ON TRACK: The section of track alongside Lake Awoonga.
ON TRACK: The section of track alongside Lake Awoonga.

Rail Trail passes major hurdle at council meeting

THE battle to preserve sections of the Boyne Burnett Inland Rail Trail has taken another step forward with Gladstone Regional Council deciding to act on the project.

It comes following the release of a $99,000 feasibility study conducted by Mike Halliburton Associates and paid for by the Department of Transport and Main Roads.

The council's original recommendation was to note the study but "proceed no further at this stage" but that option was dismissed with an amended motion carried.

Hurdles remain before the project can go ahead but yesterday's decision gives a clearer direction for key stakeholders.

The biggest stumbling block remains how the project will be funded, with the council advocating for state, federal or possibly industry funds.

The study outlined the establishment and ongoing costs for two trails within the GRC boundary - Awoonga Lake Rail Trail and Kalpowar Tunnels Rail Trail - which were described as "quite horrendous".

The feasibility study estimated costs for the projects (for a walker/cyclist trail only) based on a 7.5 per cent contingency would be $10.65 million for the Awoonga Lake Rail Trail and $6.5 million for the Kalpowar Tunnels.

Those costs would rise to $14.5 million and $8.9 million respectively based on a 50 per cent contingency and rise slightly when adding a bridle trail.

 

BEFORE AND AFTER: A timber bridge crossing Degalgil Creek near Nagoorin underwent a makeover recently. Bruce Richardson from Denpaq help clean up old flood debris. The bridge is part of the Boyne Burnett Inland Rail Trail.
BEFORE AND AFTER: A timber bridge crossing Degalgil Creek near Nagoorin underwent a makeover recently. Bruce Richardson from Denpaq helped clean up old flood debris. The bridge is part of the Boyne Burnett Inland Rail Trail. Contributed

Councillor Kahn Goodluck said his biggest concern was the council being lumped with an unwanted asset.

"I don't want to see the Queensland Government use this as an opportunity to off- load some of their redundant assets onto ratepayers of our region," Cr Goodluck said.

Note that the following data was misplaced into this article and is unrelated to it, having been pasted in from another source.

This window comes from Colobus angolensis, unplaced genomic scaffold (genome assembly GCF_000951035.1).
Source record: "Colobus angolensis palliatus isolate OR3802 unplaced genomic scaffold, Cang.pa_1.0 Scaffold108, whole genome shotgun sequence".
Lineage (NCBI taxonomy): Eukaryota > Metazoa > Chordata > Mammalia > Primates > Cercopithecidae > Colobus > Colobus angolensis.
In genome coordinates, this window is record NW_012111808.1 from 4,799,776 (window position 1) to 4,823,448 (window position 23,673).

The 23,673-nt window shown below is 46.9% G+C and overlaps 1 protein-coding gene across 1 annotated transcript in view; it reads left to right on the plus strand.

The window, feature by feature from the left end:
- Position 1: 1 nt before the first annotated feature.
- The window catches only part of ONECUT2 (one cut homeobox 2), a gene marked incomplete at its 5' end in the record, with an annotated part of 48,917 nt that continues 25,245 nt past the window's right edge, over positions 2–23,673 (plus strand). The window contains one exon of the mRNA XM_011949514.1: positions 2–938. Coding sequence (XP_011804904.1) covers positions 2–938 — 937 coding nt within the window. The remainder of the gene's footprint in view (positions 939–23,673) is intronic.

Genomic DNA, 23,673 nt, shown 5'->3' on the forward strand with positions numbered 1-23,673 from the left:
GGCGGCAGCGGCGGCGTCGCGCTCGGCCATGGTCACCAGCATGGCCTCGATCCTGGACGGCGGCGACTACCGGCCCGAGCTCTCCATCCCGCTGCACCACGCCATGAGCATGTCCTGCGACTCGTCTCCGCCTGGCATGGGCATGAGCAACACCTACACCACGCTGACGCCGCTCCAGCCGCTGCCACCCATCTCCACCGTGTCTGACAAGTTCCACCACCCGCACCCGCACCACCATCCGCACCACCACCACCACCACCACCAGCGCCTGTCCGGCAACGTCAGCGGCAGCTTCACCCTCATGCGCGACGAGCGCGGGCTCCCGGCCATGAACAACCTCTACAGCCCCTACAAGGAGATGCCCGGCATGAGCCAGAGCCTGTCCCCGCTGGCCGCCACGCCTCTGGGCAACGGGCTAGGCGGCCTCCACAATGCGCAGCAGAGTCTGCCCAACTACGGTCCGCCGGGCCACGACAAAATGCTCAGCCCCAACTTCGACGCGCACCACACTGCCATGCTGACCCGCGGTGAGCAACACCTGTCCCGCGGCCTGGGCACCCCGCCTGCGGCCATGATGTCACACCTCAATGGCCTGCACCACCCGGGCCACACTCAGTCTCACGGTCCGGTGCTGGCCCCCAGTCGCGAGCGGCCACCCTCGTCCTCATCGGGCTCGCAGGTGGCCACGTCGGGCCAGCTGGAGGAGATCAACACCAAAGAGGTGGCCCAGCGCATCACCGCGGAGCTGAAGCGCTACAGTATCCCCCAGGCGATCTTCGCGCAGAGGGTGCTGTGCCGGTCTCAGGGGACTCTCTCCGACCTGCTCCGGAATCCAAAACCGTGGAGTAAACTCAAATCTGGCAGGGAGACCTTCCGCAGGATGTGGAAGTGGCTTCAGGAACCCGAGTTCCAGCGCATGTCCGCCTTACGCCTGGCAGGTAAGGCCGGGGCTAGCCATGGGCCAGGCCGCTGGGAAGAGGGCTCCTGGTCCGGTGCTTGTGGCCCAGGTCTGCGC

Cr Chris Trevor and Cr Glenn Churchill agreed doing nothing was not an option.

"I see this is a once in a lifetime opportunity for the Boyne Valley to transform into an economic tourism hub," Cr Trevor said.

"I can understand where the officer's recommendation is coming from because when you read the figures and the costs involved, including future recurrent funding, they are quite horrendous ... but if we put this feasibility study on the shelf it will stay there."

Ongoing maintenance could cost $116,000 to $127,000 a year.

Boyne Burnett Inland Rail Trail president Mark McLachlan, who attended yesterday's meeting, was pleased with the outcome.

 

Mark McLachlan President of Boyne Burnett Inland Rail Trail BBIRT
Mark McLachlan is president of Boyne Burnett Inland Rail Trail committee. Mike Richards GLA160818BIRT

"It's really good news that councillors around the table are going to support the rail trail," Mr McLachlan said.

"I can understand the reticence in not wanting the State Government to push off responsibility for state government assets on to (the) council.

"I was also pleased they realise that rail trail can be one of the distinct and major tourist attractions."

Mr McLachlan will attend today's North Burnett Regional Council meeting at Mundubbera where the section of the rail trail within its boundary will be discussed.

"It will be interesting to hear what they have to say and hopefully they'll take the same attitude - that they can go ahead and seek funding for the business plan," he said.

Cr Desley O'Grady left the room during the discussion due to her previous involvement with the Boyne Burnett Inland Rail Trail committee.